We recently tried the Karamucho, the current best-selling spicy snack in Japanese.  The Karamucho  is a mix of the Japanese word “kalai” (spicy) and the Spanish word “mucho” (very).  The excellent blog, Japan Trends,  posted a Karamucho a great commercial shot in Mexico with a mariachi band. (If you listen closely, and you’ll realize that they’re all singing in Japanese, not Spanish.)

    The Karamucho is not for everyone — it’s spicy, with a blend of paprika, garlic and onion flavors. But if you’re craving the Karamucho and you’re not planning a trip to Japan, you can buy them on Amazon for $4 a bag.

    At the end of the day, we like the Karamucho, but it’s never going to replace a classic, like the Matsutani Ajituske Seasoned Seaweed Snack.

  • November23rd

    One of my stinging regrets– ranking right up there with The Aborted Seaweed chapter, and my decision to play soccer instead of football in first grade — was the abandonment of the fungi chapter.   Due to this stinging regret, we’ll make great efforts to provide extensive catch-up coverage of the latest news on the fungi frontier.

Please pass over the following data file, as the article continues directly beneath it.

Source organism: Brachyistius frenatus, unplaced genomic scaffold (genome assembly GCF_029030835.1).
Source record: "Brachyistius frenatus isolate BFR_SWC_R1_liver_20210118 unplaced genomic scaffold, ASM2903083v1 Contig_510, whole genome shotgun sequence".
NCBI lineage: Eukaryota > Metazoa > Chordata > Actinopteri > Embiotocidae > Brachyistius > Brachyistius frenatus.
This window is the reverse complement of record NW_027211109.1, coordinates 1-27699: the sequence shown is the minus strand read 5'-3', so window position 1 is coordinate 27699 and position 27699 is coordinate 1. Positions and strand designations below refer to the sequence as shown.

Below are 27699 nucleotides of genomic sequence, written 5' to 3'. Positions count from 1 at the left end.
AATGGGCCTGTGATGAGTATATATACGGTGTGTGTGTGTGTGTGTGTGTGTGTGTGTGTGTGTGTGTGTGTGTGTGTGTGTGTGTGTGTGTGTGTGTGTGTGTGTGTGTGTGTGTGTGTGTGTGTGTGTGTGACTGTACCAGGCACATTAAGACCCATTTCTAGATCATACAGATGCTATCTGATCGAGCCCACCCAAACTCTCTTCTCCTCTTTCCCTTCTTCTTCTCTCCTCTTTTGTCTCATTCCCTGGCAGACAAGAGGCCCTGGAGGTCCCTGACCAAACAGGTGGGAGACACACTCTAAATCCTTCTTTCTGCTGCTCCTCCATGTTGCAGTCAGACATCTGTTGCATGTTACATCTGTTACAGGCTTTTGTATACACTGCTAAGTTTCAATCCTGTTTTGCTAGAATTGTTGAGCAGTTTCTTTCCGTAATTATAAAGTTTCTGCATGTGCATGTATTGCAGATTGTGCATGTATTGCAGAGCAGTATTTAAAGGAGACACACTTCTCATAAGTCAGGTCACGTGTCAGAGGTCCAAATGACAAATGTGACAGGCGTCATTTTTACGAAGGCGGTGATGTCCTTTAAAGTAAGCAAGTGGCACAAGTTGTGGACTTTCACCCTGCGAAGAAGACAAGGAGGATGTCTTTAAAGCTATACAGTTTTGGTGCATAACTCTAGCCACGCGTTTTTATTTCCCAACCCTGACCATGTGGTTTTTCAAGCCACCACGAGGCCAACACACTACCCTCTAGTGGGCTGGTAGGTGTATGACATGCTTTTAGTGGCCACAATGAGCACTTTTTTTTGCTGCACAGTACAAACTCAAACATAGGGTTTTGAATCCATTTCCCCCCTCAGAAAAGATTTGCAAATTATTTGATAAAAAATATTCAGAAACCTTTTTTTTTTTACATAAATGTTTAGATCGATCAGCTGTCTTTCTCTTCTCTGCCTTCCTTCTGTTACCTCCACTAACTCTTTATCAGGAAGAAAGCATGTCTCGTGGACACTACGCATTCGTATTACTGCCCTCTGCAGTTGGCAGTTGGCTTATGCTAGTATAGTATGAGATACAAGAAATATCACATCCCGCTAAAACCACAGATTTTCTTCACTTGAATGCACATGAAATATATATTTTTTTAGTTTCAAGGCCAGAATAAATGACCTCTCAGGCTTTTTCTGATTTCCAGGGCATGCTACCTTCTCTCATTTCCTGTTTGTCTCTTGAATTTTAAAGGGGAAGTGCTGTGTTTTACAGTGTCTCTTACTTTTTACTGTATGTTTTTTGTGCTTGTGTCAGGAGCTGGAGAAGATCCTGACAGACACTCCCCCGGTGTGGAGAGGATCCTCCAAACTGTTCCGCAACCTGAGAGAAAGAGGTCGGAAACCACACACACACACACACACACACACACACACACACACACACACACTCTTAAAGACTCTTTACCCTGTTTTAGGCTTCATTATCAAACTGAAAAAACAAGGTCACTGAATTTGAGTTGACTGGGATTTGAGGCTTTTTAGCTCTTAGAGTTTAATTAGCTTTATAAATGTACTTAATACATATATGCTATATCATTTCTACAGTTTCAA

One of the most interesting fungi visionaries is mycologist Paul Stamets.  Probably the country’s best known fungi evangelist/idealist, Stamets, owner of Fungi Perfecti, has been stumping for fungi for years.  Here, gives a TED talk about six ways mushrooms could save the world.

    Stay tuned to The TofTomorrow for more coverage of fungi’s surprising range of applications.

  • November23rd

    Consider the fact du jour, on October 30, 2011, the day the world’s population breached 7 billion:

    Oceans cover 70 percent of the Earth, yet yield two percent of our total food. 2 percent? That’s puny, and that’s not because oceans are unproductive. It’s because they’re untapped. We humanoids don’t use what the ocean offers us — and I’m not talking about obscure fish or shellfish species.

    The roughly 80 million metric tons of fish landed each year by the world’s commercial fisheries derive from over 10,000 million metric tons of phytoplankton. In other words, phytoplankton —aka seaweed aka kelp — represents the overwhelming majority of the ocean’s food.